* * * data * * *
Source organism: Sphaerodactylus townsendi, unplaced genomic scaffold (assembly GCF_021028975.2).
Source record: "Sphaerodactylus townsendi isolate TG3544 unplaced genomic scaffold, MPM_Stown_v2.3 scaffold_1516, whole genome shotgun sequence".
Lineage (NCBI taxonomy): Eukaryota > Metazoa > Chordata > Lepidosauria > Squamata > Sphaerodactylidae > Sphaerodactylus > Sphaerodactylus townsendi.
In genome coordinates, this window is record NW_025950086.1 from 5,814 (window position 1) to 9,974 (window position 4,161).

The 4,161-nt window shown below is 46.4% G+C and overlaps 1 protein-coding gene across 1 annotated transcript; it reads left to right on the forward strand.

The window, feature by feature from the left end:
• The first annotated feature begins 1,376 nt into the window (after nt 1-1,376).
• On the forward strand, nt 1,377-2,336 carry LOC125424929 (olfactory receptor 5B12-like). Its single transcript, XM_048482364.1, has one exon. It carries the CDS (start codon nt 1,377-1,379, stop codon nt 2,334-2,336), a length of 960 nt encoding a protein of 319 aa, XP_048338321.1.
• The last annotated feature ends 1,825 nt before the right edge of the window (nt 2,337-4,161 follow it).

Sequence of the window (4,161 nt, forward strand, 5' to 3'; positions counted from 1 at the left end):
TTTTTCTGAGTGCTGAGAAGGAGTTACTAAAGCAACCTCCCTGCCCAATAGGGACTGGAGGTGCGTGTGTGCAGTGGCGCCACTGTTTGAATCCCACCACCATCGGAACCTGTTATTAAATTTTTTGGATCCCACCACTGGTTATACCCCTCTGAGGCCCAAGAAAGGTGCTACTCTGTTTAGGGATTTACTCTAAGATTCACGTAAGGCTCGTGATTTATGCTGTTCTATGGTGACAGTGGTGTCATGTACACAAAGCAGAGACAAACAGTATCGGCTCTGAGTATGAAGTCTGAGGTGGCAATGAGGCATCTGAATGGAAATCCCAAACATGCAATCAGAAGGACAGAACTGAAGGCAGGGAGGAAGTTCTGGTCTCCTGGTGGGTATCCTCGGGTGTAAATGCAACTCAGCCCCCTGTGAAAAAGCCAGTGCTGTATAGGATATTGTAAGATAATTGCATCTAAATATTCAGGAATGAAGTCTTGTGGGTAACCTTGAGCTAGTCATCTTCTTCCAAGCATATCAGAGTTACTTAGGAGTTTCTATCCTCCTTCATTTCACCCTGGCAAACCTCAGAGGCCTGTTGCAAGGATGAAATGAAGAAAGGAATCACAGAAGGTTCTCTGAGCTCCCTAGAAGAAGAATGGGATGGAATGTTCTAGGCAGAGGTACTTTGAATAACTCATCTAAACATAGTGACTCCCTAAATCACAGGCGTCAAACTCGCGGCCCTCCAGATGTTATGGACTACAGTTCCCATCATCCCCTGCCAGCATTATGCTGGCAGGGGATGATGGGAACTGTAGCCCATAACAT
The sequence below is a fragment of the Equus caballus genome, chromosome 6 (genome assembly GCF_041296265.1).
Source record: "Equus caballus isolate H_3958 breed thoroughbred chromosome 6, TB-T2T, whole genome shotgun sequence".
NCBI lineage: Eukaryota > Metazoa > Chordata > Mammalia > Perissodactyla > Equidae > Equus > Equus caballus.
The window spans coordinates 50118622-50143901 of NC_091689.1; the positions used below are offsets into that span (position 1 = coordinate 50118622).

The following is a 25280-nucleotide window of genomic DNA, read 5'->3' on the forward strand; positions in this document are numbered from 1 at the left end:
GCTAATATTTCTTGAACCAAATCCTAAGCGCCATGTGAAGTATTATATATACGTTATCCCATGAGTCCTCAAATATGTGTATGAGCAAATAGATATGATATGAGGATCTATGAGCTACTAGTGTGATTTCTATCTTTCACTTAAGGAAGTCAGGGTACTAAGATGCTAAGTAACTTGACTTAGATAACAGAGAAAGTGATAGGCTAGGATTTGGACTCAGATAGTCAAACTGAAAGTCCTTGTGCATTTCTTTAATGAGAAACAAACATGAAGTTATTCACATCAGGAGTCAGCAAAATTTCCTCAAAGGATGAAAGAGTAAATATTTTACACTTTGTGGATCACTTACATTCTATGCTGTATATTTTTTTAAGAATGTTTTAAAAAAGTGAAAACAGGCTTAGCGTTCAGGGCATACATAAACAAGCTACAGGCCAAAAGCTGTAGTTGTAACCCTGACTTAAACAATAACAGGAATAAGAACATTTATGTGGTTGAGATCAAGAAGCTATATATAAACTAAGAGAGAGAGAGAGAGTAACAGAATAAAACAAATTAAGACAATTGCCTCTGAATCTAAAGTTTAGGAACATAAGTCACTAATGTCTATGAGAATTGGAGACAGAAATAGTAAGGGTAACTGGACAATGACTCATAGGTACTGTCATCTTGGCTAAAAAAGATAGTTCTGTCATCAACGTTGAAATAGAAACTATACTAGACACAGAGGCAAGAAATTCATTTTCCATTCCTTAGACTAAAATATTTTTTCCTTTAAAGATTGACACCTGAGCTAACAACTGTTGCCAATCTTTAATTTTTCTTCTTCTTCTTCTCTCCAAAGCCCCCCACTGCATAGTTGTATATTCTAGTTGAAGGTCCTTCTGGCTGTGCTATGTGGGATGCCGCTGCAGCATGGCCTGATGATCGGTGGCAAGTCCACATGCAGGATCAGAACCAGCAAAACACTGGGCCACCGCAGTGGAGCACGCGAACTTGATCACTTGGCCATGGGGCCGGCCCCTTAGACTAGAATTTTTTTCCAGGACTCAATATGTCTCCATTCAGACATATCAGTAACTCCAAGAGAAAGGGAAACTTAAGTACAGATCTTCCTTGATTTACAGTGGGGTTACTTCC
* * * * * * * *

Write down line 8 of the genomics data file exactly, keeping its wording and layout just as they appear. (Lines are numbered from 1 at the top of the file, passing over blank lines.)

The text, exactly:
• On the forward strand, nt 1,377-2,336 carry LOC125424929 (olfactory receptor 5B12-like). Its single transcript, XM_048482364.1, has one exon. It carries the CDS (start codon nt 1,377-1,379, stop codon nt 2,334-2,336), a length of 960 nt encoding a protein of 319 aa, XP_048338321.1.